Bernhard Strigel (c. 1461 – 1528) was a German portrait and historical painter
of the Swabian school, the most important of a family of artists established at
Memmingen. He was born at Memmingen and was probably a pupil of Zeitblom at Ulm.
He stood in high favor with the Emperor Maximilian I, in whose service he
repeatedly journeyed to Augsburg, Innsbruck, and Vienna.
His religious paintings, which include four altar wings with scenes from the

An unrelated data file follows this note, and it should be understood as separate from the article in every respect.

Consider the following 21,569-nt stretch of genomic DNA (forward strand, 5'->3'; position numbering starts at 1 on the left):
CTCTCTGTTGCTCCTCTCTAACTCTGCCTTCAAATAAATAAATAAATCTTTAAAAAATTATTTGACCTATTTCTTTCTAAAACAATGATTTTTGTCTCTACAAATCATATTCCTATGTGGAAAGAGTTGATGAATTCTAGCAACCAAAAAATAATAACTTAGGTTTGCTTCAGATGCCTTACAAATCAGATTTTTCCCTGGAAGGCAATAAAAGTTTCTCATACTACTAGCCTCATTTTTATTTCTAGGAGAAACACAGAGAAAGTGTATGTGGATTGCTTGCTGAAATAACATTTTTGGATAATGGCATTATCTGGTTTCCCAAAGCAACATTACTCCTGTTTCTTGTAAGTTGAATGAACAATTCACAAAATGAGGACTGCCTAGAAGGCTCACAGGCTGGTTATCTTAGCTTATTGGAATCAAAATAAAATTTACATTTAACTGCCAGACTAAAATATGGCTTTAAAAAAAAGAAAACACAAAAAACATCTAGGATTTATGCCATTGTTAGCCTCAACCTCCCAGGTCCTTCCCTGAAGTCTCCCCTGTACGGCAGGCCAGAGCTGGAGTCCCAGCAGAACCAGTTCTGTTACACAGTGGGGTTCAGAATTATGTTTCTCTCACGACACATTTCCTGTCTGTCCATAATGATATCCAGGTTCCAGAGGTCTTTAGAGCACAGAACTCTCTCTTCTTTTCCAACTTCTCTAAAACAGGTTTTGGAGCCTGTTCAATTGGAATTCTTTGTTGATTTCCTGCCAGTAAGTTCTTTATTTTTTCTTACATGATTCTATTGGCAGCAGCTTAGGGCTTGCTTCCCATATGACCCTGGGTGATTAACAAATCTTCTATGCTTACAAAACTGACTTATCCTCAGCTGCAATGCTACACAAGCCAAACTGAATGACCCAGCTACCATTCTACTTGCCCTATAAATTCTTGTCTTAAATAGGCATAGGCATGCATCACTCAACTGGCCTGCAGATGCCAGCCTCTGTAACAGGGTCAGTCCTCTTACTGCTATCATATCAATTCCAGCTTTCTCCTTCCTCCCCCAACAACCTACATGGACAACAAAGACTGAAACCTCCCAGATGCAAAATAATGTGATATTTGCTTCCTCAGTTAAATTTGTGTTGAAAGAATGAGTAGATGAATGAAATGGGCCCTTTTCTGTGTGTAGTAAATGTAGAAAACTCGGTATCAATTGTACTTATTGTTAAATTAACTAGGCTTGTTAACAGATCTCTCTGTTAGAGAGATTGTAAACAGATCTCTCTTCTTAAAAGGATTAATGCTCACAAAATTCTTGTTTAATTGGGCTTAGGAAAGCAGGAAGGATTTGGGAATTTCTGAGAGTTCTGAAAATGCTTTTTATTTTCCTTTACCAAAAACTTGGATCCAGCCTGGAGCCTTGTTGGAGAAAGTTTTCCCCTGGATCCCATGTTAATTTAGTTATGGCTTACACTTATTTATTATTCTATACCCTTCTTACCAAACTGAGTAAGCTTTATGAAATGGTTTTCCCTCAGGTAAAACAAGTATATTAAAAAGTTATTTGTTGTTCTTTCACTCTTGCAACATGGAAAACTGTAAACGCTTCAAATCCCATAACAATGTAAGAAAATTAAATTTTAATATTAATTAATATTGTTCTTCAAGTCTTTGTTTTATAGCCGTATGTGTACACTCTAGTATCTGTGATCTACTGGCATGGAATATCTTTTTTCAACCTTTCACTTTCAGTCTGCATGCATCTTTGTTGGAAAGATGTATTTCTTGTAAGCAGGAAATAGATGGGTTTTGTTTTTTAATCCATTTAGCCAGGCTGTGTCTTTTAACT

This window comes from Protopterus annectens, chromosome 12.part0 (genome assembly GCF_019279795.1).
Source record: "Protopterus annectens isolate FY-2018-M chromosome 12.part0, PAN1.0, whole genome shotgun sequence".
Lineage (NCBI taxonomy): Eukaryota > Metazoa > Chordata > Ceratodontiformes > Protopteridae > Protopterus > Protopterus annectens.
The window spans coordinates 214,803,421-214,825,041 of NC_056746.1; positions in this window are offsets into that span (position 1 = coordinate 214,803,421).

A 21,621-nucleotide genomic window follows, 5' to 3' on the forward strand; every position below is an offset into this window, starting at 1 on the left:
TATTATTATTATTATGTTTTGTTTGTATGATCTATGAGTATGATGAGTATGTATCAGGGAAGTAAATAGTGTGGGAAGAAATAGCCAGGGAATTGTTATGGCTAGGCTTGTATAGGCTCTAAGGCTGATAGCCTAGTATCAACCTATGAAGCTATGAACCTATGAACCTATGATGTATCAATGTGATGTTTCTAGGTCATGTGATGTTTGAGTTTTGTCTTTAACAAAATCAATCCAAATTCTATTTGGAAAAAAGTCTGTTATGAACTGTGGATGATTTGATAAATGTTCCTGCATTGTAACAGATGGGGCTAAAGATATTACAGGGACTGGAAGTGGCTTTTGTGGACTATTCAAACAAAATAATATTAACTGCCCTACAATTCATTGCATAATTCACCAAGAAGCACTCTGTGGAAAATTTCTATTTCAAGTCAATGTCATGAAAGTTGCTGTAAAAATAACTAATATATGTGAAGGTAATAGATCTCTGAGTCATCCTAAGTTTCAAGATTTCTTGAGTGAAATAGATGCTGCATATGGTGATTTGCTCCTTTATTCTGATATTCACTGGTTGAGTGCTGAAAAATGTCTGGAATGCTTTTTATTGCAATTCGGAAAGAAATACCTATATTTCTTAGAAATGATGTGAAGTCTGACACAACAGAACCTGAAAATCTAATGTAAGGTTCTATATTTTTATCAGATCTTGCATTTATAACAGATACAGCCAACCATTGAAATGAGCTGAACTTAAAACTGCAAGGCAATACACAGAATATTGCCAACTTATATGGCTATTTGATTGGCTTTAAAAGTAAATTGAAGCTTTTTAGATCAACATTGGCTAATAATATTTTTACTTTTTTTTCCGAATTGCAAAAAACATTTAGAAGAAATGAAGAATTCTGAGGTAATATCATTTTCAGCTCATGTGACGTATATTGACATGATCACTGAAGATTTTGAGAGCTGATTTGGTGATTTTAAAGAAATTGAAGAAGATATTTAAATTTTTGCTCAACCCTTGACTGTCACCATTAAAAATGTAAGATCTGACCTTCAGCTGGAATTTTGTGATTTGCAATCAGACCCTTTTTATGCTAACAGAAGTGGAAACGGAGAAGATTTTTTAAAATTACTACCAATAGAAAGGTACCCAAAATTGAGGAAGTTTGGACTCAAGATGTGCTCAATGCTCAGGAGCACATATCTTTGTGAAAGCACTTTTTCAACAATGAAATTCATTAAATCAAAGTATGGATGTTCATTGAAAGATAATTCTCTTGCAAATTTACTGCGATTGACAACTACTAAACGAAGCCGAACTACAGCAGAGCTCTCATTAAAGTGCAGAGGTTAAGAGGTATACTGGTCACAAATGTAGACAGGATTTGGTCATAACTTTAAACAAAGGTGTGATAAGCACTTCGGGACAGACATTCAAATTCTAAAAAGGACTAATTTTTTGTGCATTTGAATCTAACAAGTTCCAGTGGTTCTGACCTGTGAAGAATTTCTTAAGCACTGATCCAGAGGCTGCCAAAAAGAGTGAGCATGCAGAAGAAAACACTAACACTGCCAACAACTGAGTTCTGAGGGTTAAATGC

"Life of the Virgin," in the Berlin Gallery, and 10 paintings illustrating the
"Genealogy of Christ," in the Germanic Museum, Nuremberg, are historically
interesting, but of less artistic value than his portraits, which, though
detailed, are ably handled and luminous in color. Notable examples are those of
Conrad Rehlinger, lord of Hainhofen (1517), Pinakhothek, Munich; "Councilor
Cuspinian and Family," (1520), Berlin Museum; "Count John of Montfort," at
Donaueschingen; "An Unknown Lady," Metropolitan Museum, New York; and portraits
of Emperor Maximilian in the Strassburg, Munich, and Vienna galleries.
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